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Camp-CBO Exchange on Cap-and-Tax Proposal

March 26, 2009

Q: Higher energy prices? Yes.
Q: Any goods not rise in price? Unlikely.
Q: Drag on economy that reduces income and payroll receipts by 25%? Yes.

Washington D.C. – The Ways & Means Committee held a hearing today on addressing price volatility in climate change legislation.  Ranking Member Dave Camp (R-MI) and Congressional Budget Office (CBO) Director Dr. Douglas Elmendorf engaged in an exchange on the effects higher energy prices could have on American households and businesses. A transcript of Mr. Camp’s questions and Dr. Elmendorf’s answers is below:

REP CAMP: Would a climate change policy that places a price on carbon— would that mean higher energy prices across the entire economy?

CBO DIRECTOR ELMENDORF: Yes. I don’t know what you mean by the short run, but at any point in which we are putting a price on carbon emissions, that would be passed through to the cost that consumers face on energy products but also all other products that are made using fossil fuels.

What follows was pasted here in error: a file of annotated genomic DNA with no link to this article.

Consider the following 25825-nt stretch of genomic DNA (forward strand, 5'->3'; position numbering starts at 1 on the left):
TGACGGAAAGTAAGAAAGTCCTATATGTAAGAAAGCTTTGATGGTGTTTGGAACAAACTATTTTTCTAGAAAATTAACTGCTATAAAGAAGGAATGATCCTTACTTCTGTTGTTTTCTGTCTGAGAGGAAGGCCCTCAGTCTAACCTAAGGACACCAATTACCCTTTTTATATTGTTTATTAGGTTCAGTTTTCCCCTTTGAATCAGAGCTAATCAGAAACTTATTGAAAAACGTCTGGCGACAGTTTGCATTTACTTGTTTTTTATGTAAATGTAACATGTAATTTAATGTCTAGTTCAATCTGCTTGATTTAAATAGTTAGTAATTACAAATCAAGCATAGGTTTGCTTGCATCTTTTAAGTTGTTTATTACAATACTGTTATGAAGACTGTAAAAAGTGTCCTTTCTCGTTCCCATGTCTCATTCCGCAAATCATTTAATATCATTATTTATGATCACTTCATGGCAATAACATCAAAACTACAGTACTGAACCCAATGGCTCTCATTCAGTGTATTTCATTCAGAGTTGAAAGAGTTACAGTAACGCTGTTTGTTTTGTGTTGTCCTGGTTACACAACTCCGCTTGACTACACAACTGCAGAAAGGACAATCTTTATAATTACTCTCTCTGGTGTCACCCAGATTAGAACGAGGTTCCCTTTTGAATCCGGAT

REP CAMP:  Thank you.  Are there any goods and services that would not rise in price in response to that policy?

CBO DIRECTOR ELMENDORF: I don’t know if there are any goods that use no energy in their production.  It seems to me unlikely.

REP CAMP: When CBO estimates the impact of imposing say a cap-and-tax system on the economy, isn’t it true that when CBO scores those proposals, that it assumes the increases on energy taxes act as a drag on the economy and thereby reduce other income and payroll receipts?

CBO DIRECTOR ELMENDORF: Yes. An indirect tax—sales taxes, all sorts of other indirect taxes- and the carbon tax- so the price of cap-and-trade allowances would fit in that category.  That kind of revenue would then reduce the income that people have and the taxes they pay to the government.

REP CAMP: Isn’t it also correct to say the amount of this offsetting loss and other revenues depends on the design of this specific policy?  The CBO in January noted that traditionally there is a 25% offset.  Meaning that for every dollar of revenue generated by cap-and-tax, other tax receipts fall by 25 cents?